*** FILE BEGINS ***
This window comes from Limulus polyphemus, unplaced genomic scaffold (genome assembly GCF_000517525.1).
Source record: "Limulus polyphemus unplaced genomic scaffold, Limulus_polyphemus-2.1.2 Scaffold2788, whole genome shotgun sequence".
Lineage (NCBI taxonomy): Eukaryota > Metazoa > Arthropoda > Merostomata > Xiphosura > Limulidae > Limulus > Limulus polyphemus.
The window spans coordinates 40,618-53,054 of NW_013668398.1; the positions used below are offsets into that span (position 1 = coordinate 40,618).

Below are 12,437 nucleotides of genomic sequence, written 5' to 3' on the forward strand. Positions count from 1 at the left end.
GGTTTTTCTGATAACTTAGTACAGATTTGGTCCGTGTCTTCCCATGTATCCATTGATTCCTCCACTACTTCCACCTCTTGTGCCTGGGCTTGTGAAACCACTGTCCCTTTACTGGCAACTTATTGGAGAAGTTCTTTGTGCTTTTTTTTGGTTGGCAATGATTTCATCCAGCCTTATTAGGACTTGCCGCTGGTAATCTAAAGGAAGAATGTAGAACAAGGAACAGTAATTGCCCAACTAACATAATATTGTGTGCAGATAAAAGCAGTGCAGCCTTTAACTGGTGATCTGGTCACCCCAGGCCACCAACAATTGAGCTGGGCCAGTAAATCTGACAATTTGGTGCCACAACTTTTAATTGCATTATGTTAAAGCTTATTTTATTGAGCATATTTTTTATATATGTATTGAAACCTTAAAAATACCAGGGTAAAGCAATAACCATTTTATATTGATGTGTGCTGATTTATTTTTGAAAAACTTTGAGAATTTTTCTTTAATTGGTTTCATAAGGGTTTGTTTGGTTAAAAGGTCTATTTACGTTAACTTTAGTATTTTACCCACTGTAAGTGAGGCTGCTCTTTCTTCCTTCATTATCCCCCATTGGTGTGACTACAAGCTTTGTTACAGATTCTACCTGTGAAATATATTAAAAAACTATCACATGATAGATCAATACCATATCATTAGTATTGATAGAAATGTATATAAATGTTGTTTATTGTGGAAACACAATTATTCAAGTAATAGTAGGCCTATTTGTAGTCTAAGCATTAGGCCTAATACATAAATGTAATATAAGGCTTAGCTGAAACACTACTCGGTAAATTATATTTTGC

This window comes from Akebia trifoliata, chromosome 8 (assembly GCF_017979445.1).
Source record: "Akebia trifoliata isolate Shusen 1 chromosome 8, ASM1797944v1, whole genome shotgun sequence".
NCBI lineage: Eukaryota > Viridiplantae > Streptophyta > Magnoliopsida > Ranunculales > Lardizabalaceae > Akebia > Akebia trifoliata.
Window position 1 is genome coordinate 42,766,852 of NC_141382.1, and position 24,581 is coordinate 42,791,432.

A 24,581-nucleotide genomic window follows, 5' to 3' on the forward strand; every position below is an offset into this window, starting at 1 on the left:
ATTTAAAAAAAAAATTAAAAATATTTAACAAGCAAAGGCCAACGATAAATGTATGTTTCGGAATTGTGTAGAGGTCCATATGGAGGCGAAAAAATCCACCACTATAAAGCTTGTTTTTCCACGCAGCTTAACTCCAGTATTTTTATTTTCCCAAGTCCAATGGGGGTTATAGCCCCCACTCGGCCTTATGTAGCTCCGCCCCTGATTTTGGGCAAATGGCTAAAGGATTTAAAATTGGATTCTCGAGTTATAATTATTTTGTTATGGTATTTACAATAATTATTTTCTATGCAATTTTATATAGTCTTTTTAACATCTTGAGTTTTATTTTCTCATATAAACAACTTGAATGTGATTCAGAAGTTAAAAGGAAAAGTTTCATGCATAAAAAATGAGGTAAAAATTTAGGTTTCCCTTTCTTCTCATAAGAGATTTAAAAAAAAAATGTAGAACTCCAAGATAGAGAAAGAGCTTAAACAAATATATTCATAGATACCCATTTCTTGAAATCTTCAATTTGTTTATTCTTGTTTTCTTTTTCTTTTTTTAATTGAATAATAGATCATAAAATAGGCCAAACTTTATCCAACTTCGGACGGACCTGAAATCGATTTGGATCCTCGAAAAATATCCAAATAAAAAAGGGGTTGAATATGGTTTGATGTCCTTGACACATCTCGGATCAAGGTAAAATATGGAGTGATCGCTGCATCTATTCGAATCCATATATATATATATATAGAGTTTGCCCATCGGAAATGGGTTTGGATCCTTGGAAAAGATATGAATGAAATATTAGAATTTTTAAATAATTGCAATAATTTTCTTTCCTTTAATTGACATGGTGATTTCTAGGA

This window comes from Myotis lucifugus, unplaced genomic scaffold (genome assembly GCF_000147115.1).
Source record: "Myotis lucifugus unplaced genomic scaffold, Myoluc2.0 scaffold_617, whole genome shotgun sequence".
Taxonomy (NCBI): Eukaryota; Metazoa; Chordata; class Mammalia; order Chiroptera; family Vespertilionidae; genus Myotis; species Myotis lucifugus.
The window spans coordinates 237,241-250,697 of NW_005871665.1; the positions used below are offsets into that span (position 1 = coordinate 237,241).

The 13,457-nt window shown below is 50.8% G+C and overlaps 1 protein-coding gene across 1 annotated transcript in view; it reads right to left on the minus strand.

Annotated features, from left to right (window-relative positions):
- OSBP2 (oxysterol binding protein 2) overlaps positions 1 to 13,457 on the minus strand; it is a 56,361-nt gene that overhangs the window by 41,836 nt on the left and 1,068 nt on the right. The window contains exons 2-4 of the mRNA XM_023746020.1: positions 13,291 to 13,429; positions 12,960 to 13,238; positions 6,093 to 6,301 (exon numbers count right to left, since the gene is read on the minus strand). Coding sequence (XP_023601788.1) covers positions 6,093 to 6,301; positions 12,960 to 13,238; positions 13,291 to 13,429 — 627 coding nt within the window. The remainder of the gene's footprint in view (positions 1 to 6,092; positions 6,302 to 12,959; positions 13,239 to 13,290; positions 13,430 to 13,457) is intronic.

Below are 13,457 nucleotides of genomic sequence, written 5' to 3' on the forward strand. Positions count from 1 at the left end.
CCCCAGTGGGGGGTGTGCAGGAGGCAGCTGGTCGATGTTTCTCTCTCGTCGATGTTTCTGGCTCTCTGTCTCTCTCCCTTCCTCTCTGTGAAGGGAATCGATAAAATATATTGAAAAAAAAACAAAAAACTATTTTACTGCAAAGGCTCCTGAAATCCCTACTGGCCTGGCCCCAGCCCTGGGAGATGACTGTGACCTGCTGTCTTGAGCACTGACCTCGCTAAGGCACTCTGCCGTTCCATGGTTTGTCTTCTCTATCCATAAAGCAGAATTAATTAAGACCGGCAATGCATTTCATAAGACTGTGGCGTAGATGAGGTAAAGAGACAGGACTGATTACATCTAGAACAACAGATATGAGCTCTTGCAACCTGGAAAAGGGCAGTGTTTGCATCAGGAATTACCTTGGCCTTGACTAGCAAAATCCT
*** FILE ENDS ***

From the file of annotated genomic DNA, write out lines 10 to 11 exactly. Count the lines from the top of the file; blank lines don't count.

Window position 1 is genome coordinate 42,766,852 of NC_141382.1, and position 24,581 is coordinate 42,791,432.

A 24,581-nucleotide genomic window follows, 5' to 3' on the forward strand; every position below is an offset into this window, starting at 1 on the left: